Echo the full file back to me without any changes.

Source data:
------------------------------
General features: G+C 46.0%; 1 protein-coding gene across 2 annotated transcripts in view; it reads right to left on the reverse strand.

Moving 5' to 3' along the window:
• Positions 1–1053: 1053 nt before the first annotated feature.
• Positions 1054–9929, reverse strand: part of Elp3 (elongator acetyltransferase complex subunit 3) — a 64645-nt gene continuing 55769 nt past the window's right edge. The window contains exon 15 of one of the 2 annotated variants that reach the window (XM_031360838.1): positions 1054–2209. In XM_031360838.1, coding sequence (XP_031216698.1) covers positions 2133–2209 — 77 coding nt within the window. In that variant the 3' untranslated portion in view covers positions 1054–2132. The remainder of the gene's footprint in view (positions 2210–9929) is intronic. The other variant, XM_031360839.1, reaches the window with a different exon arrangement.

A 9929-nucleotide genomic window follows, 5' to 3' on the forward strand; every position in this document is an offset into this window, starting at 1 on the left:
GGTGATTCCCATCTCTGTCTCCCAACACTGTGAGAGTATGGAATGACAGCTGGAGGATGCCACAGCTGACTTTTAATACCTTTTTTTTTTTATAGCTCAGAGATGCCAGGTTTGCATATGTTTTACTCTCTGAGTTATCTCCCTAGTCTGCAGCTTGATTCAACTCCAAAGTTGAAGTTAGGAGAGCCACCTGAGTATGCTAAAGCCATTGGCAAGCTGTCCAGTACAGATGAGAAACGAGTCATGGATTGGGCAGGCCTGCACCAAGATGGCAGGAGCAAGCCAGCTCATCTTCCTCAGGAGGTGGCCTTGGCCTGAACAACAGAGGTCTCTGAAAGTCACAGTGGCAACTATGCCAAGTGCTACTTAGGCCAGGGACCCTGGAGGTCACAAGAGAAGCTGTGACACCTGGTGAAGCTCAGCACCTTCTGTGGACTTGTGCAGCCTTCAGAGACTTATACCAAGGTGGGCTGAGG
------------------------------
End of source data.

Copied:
General features: G+C 46.0%; 1 protein-coding gene across 2 annotated transcripts in view; it reads right to left on the reverse strand.

Moving 5' to 3' along the window:
• Positions 1–1053: 1053 nt before the first annotated feature.
• Positions 1054–9929, reverse strand: part of Elp3 (elongator acetyltransferase complex subunit 3) — a 64645-nt gene continuing 55769 nt past the window's right edge. The window contains exon 15 of one of the 2 annotated variants that reach the window (XM_031360838.1): positions 1054–2209. In XM_031360838.1, coding sequence (XP_031216698.1) covers positions 2133–2209 — 77 coding nt within the window. In that variant the 3' untranslated portion in view covers positions 1054–2132. The remainder of the gene's footprint in view (positions 2210–9929) is intronic. The other variant, XM_031360839.1, reaches the window with a different exon arrangement.

A 9929-nucleotide genomic window follows, 5' to 3' on the forward strand; every position in this document is an offset into this window, starting at 1 on the left:
GGTGATTCCCATCTCTGTCTCCCAACACTGTGAGAGTATGGAATGACAGCTGGAGGATGCCACAGCTGACTTTTAATACCTTTTTTTTTTTATAGCTCAGAGATGCCAGGTTTGCATATGTTTTACTCTCTGAGTTATCTCCCTAGTCTGCAGCTTGATTCAACTCCAAAGTTGAAGTTAGGAGAGCCACCTGAGTATGCTAAAGCCATTGGCAAGCTGTCCAGTACAGATGAGAAACGAGTCATGGATTGGGCAGGCCTGCACCAAGATGGCAGGAGCAAGCCAGCTCATCTTCCTCAGGAGGTGGCCTTGGCCTGAACAACAGAGGTCTCTGAAAGTCACAGTGGCAACTATGCCAAGTGCTACTTAGGCCAGGGACCCTGGAGGTCACAAGAGAAGCTGTGACACCTGGTGAAGCTCAGCACCTTCTGTGGACTTGTGCAGCCTTCAGAGACTTATACCAAGGTGGGCTGAGG